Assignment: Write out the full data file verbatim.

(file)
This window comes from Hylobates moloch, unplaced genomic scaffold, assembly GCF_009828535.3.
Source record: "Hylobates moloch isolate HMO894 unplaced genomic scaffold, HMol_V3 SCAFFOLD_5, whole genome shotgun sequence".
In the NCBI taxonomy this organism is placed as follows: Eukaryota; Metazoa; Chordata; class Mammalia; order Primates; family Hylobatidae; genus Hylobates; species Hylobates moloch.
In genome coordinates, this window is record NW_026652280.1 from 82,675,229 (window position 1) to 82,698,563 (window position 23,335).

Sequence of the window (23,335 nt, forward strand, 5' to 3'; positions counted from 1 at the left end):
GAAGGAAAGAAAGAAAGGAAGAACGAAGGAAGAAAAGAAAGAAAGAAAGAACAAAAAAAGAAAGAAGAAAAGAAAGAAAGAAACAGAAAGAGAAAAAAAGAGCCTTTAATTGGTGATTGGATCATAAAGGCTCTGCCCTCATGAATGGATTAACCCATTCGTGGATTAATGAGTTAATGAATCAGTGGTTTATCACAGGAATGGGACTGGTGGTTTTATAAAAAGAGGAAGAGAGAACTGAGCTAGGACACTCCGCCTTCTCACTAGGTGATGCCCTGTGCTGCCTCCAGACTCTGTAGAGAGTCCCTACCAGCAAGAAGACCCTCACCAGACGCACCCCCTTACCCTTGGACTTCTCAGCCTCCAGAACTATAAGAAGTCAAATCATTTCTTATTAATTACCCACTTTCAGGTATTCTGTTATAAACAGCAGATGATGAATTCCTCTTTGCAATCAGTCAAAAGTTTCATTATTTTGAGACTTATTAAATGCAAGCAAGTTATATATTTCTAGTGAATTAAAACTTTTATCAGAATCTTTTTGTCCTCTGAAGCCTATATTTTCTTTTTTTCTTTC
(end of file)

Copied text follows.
This window comes from Hylobates moloch, unplaced genomic scaffold, assembly GCF_009828535.3.
Source record: "Hylobates moloch isolate HMO894 unplaced genomic scaffold, HMol_V3 SCAFFOLD_5, whole genome shotgun sequence".
In the NCBI taxonomy this organism is placed as follows: Eukaryota; Metazoa; Chordata; class Mammalia; order Primates; family Hylobatidae; genus Hylobates; species Hylobates moloch.
In genome coordinates, this window is record NW_026652280.1 from 82,675,229 (window position 1) to 82,698,563 (window position 23,335).

Sequence of the window (23,335 nt, forward strand, 5' to 3'; positions counted from 1 at the left end):
GAAGGAAAGAAAGAAAGGAAGAACGAAGGAAGAAAAGAAAGAAAGAAAGAACAAAAAAAGAAAGAAGAAAAGAAAGAAAGAAACAGAAAGAGAAAAAAAGAGCCTTTAATTGGTGATTGGATCATAAAGGCTCTGCCCTCATGAATGGATTAACCCATTCGTGGATTAATGAGTTAATGAATCAGTGGTTTATCACAGGAATGGGACTGGTGGTTTTATAAAAAGAGGAAGAGAGAACTGAGCTAGGACACTCCGCCTTCTCACTAGGTGATGCCCTGTGCTGCCTCCAGACTCTGTAGAGAGTCCCTACCAGCAAGAAGACCCTCACCAGACGCACCCCCTTACCCTTGGACTTCTCAGCCTCCAGAACTATAAGAAGTCAAATCATTTCTTATTAATTACCCACTTTCAGGTATTCTGTTATAAACAGCAGATGATGAATTCCTCTTTGCAATCAGTCAAAAGTTTCATTATTTTGAGACTTATTAAATGCAAGCAAGTTATATATTTCTAGTGAATTAAAACTTTTATCAGAATCTTTTTGTCCTCTGAAGCCTATATTTTCTTTTTTTCTTTC